Employees More Confident in Salary Bargaining Power

Males and job seekers in the youngest generation were more likely to ask for higher compensation.

Today’s job seekers are more confident in their power to bargain over starting salary, suggests new research from global staffing firm Robert Half.

 

More than half of professionals surveyed (55%) tried to negotiate a higher salary with their last employment offer, a 16-point jump from a similar survey released in 2018. Sixty-eight percent of male employees tried to negotiate pay, versus 45% of women. More professionals ages 18 to 34 (65%) asked for higher compensation compared to those ages 35 to 54 (55%) and 55 and older (38%).

 

A separate survey finds many employers are willing to make a deal with candidates: 70% of senior managers said they expect some back-and-forth on salary. About six in 10 are more open to negotiating compensation (62%) and nonmonetary perks and benefits (59%) than they were a year ago.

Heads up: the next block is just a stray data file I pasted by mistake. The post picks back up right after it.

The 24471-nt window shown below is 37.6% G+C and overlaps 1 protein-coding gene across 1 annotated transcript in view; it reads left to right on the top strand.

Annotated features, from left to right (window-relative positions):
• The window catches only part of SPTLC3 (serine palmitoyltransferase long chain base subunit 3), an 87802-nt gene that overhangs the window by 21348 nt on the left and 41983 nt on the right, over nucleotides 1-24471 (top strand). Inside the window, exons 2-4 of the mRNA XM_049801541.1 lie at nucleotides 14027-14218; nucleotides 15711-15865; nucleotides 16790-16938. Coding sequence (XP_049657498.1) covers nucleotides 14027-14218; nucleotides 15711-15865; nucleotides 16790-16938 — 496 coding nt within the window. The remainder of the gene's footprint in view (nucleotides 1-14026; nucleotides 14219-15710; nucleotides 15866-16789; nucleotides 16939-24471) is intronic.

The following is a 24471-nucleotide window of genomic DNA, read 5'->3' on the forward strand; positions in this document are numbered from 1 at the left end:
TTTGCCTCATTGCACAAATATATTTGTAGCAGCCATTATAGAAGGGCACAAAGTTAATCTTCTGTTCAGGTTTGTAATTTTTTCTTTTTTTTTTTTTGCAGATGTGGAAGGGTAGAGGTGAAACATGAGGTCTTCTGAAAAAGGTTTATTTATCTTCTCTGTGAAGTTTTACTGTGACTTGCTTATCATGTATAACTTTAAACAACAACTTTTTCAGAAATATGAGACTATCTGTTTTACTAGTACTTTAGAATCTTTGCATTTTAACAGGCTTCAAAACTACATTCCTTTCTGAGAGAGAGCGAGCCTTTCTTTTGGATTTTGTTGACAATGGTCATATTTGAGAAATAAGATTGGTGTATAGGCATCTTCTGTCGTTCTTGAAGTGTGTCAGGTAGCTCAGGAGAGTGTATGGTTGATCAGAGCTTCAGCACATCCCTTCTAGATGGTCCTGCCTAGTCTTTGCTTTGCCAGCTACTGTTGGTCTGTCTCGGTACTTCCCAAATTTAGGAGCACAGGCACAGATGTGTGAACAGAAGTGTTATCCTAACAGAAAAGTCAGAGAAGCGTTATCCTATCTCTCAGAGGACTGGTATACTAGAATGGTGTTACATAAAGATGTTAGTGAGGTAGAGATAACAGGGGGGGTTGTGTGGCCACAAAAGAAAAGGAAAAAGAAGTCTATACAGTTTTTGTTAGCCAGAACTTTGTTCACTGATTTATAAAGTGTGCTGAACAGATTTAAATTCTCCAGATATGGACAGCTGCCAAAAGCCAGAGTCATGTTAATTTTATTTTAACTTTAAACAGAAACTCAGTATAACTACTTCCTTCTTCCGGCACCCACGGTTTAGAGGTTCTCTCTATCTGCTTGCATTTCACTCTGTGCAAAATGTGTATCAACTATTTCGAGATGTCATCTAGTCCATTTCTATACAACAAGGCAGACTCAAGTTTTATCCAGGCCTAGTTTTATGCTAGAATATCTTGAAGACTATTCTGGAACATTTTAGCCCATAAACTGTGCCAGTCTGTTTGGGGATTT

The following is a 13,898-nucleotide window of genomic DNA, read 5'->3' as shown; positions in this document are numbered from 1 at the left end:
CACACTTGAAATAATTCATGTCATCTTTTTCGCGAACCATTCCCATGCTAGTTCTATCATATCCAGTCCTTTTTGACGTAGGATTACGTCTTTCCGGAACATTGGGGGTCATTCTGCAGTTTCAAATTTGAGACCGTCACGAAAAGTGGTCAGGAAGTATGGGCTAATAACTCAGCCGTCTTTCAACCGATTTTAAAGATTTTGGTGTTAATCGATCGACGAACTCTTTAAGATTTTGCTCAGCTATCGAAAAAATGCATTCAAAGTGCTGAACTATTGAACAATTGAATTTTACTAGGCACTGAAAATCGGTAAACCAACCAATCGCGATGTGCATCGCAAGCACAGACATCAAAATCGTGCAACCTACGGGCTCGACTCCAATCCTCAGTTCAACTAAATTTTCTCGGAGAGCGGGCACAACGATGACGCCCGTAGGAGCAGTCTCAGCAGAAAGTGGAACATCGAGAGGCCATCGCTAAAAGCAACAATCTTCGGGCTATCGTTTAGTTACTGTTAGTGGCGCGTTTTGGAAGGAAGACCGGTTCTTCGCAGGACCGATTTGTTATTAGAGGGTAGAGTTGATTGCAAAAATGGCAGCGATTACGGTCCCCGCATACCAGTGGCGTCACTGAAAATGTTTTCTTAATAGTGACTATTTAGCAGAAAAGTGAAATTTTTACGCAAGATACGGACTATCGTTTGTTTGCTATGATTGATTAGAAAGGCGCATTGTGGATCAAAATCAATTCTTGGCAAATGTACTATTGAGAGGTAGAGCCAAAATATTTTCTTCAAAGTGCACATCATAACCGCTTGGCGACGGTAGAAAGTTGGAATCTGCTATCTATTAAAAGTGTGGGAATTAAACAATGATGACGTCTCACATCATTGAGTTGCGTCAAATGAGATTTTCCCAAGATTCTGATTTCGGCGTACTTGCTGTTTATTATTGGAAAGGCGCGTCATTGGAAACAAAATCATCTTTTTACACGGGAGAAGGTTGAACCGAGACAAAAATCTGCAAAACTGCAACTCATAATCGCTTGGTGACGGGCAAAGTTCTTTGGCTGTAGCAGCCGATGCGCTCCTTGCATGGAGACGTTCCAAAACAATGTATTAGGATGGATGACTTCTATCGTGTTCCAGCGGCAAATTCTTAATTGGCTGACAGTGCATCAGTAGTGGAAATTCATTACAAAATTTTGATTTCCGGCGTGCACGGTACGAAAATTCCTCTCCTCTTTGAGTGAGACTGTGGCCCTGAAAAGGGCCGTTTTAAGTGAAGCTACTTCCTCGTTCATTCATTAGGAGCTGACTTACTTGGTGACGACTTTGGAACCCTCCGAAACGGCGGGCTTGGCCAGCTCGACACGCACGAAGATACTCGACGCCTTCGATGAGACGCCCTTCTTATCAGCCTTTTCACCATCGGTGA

“Job seekers with specialized skills are in high demand and may even be entertaining multiple offers,” said Paul McDonald, senior executive director for Robert Half. “With the odds in their favor, it’s little wonder more professionals are comfortable negotiating not only salary but also nonmonetary benefits, such as vacation days, flexible schedules and professional development.”

 

A previous Robert Half Finance & Accounting survey of CFOs found more than nine in 10 (93%) said it’s challenging to find skilled candidates for professional-level positions.

 

The most recent online surveys include responses from more than 2,700 workers 18 years of age or older and employed in office environments and more than 2,800 senior managers at companies with 20 or more employees in 28 major U.S. cities.